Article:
Be More Chill By Ned Vizzini

Are you a teenager who feels like they don’t fit in, or like you aren’t cool enough to date your teenage crush?  Do you run with the geeky crowd but pine away wanting to be a part of the popular crowd?  Do you need to be more chill? If so, this is the perfect book for you.  Be More Chill was published June 1, 2004 by American author Ned Vizzini.  It is a modern take on the perils of what can happen when you are not true to your authentic self.  Be more Chill is a hilarious yet mature read with adult themes that is not appropriate for all teens.  However, Vizzini’s message is attention-grabbing, so much so that Be More Chill was adapted as a musical with original music and lyrics by Joe Iconis.  Be More Chill, the musical, premiered off Broadway in 2015, followed by a Broadway run in 2018.  Unfortunately, plans for London and Chicago productions have subsequently either been cut short or cancelled due to the Covid 19 pandemic.  

Be More Chill (Broadway Tie-In) by Ned Vizzini, Paperback | Barnes & Noble®

Ned Vizzini’s novel, Be More Chill, is a story about a highschool boy named Jeremy Heere.  Jeremy is an outsider and a loser amongst his popular classmates.  He is bullied and picked on by his peers and has only one true friend to console him, Michael Mell.  Michael is also part of the loser crew but unlike Jeremy he is happy, content, and comfortable with himself.  Jeremy dreams of dating his crush Christine Canegula, but unfortunately cannot work up the nerve to approach her.  Jeremy obsessively looks for a way to get Christine’s attention without making a fool of himself.  Despite his notion that signing up for the school play is a “sign-up sheet for getting called gay,” he decides to go for it as a ploy to get Christine’s attention.  He quickly learns that Christine’s focus is on the school play and not on Jeremy.  Hurt and defeated, Jeremy is vulnerable to taking advice from his worst enemy and tormenter, Rich Goranski.  Rich gives Jeremy a “get cool quick” scheme.  Rich tells Jeremy about a top secret experimental pill created by Sony called a SQUIP (Super Quantum Unit Intel Processor).  Rich explains that the pill size supercomputer can teach you how to be cool and convinces Jeremy that, if he swallows the SQUIP pill, he will no longer be a loser.  Jeremy gets his hands on a SQUIP and mayhem ensues.   Jeremy finds himself the popular center of attention.  He attends all the cool parties and finds himself making out with all the hot girls.  At first Jeremy loves reaping the benefits of the SQUIP, but soon he learns that being cool isn’t all it’s cracked up to be.  Bad behavior has lasting consequences.  At risk of losing his best friend and losing  any chance of connecting with the girl of his dreams, Jeremy has to make tough decisions and repair the damage that his SQUIP intoxication creates.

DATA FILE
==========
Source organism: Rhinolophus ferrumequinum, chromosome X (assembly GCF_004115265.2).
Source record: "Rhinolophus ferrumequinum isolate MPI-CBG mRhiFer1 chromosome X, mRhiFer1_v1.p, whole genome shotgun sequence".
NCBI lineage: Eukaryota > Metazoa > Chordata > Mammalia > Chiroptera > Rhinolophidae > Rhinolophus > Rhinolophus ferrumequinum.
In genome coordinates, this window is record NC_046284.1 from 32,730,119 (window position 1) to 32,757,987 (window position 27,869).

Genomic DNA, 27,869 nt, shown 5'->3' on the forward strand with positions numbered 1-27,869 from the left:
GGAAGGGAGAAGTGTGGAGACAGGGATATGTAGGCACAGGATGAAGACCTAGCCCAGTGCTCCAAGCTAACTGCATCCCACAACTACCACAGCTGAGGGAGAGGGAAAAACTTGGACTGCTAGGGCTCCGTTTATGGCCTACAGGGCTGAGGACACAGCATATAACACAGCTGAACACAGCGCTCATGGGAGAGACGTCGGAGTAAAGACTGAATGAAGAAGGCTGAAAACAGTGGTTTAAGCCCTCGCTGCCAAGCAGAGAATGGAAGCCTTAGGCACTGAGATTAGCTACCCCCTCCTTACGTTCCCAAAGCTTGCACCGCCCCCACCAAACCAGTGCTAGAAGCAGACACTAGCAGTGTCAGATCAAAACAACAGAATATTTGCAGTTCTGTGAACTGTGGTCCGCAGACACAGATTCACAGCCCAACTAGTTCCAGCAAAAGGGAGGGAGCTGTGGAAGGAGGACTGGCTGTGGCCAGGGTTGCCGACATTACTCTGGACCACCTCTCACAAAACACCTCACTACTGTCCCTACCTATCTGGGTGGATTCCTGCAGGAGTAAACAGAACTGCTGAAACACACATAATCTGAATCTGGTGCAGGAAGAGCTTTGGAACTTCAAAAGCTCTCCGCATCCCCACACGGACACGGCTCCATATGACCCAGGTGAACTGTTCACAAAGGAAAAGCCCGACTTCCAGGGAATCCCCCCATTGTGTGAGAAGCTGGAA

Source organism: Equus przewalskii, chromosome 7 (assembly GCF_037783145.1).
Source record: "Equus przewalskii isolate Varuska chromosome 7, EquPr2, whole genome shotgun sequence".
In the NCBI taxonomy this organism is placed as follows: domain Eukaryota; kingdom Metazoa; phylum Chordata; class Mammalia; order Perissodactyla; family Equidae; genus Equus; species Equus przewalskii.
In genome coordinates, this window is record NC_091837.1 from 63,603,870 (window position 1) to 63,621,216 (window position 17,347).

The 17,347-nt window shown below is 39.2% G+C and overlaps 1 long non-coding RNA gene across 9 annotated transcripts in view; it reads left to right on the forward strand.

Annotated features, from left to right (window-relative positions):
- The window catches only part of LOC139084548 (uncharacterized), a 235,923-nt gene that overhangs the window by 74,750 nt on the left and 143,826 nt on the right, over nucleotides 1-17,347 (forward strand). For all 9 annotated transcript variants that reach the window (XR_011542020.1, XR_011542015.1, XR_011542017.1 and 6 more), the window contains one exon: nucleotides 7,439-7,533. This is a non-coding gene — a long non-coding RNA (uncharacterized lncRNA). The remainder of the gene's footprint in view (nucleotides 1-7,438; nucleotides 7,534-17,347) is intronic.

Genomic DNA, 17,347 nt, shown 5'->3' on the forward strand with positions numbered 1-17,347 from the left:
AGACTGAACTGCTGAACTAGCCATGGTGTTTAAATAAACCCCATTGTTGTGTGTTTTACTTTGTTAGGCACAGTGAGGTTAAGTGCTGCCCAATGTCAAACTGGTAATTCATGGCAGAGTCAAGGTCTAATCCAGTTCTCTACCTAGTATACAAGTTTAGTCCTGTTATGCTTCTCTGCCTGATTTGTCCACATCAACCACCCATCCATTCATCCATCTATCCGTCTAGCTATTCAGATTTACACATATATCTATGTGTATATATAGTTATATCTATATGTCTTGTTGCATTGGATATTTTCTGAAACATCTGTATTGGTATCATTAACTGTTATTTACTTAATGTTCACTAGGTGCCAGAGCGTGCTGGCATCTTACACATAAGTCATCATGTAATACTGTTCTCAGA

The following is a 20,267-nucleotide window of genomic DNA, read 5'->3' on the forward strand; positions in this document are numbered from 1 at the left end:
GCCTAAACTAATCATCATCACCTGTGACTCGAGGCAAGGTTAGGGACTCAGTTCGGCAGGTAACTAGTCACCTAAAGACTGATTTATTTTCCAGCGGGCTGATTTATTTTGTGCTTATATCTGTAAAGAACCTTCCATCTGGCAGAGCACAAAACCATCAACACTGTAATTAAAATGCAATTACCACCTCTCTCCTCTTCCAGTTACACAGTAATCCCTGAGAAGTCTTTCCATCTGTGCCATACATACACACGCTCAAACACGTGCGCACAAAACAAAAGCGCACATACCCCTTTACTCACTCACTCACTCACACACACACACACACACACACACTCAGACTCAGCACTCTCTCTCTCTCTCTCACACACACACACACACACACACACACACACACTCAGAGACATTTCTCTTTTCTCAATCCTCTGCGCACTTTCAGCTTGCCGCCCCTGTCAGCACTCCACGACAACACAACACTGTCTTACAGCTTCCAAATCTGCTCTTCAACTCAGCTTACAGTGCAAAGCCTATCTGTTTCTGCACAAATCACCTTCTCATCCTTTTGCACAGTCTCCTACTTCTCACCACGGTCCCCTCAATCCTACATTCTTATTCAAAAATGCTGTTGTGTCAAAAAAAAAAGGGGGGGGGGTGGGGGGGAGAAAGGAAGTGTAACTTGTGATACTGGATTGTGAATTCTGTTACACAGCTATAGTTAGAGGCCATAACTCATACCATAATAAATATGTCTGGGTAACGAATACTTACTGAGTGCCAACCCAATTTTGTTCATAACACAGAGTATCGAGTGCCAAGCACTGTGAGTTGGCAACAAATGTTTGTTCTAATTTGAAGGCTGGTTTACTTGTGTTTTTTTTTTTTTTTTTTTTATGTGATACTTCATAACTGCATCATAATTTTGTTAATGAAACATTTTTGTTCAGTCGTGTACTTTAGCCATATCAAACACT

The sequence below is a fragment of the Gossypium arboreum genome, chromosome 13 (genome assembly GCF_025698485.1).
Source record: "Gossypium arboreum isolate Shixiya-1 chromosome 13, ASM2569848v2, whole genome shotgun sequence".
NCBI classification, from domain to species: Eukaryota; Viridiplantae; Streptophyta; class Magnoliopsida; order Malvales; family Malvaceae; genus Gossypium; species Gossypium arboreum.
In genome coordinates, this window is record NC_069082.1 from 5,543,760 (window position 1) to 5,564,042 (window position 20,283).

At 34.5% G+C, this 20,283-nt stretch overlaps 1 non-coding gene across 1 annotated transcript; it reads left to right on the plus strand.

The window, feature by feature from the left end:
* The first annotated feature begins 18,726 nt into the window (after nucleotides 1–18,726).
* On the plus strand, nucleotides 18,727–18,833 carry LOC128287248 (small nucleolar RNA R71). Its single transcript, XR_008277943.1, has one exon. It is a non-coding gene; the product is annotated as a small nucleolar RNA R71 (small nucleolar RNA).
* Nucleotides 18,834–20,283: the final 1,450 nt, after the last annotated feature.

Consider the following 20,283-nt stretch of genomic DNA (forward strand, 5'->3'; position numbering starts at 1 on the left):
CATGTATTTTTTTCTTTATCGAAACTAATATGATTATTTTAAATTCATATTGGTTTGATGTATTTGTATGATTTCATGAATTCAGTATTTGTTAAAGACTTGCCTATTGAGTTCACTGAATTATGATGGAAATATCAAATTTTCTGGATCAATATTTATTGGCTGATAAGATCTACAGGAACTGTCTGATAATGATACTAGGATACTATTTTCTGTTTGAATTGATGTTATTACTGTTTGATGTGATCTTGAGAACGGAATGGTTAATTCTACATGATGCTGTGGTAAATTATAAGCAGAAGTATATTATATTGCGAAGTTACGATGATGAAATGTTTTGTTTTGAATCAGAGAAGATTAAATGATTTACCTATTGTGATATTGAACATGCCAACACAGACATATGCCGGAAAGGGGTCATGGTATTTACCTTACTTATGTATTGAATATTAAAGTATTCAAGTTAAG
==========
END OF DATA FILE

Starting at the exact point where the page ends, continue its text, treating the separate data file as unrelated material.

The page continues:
Amazon.com: Be More Chill (9780786809967): Vizzini, Ned: Books

Be More Chill is a satire of the teenage high school experience as told from the perspective of an overly awkward, dorky, and anxiety-prone Jeremy.  It is mostly hilarious because Jeremy’s character is over exaggerated to the point of being almost ridiculous.  In some ways the story is sad because Jeremy is so paralyzed by his lack of self esteem that he can’t approach the girl he loves and is willing to trade his best friend for being cool.  He seems pathetic.  The concept of a pill sized super-computer as the “drug of choice” for transformation is interesting especially as it reveals to Jeremy that we do not win when we are not true to ourselves.  I feel like this is a lesson we all know and have read and re-read from a variety of perspectives. Ned Vizzini couches his version of the lesson in mature themes including drugs, sex, and violence that are at times shocking and disturbing.  That someone thought to turn this into a musical seems equally as shocking but also brilliant.  Unfortunately, the novel’s end is abrupt and a disappointment, as there is no real redemption for Jeremy.  The reader is left feeling that Jeremy has really learned very little and is still, unfortunately, a loser. 

-Johnson D.

Be More Chill by Ned Vizzini is available as a free download through Overdrive.

Gris Grimly’s Frankenstein

If you love comic strips, graphic novels, or rad video game graphics that tell the story seen in your imagination, then you will find Gris Grimly’s Frankenstein intriguing. This literary remake of Mary Shelley’s classic work captures attention immediately with on-point illustrations complementing the descriptive narrative, down to the smallest imagined detail. Grimly himself writes in his Afterword, “I wanted to set the tale in a world that could only be visited through my imagination. Dark moral lessons exist amidst a whimsical tone.” (Grimly 195).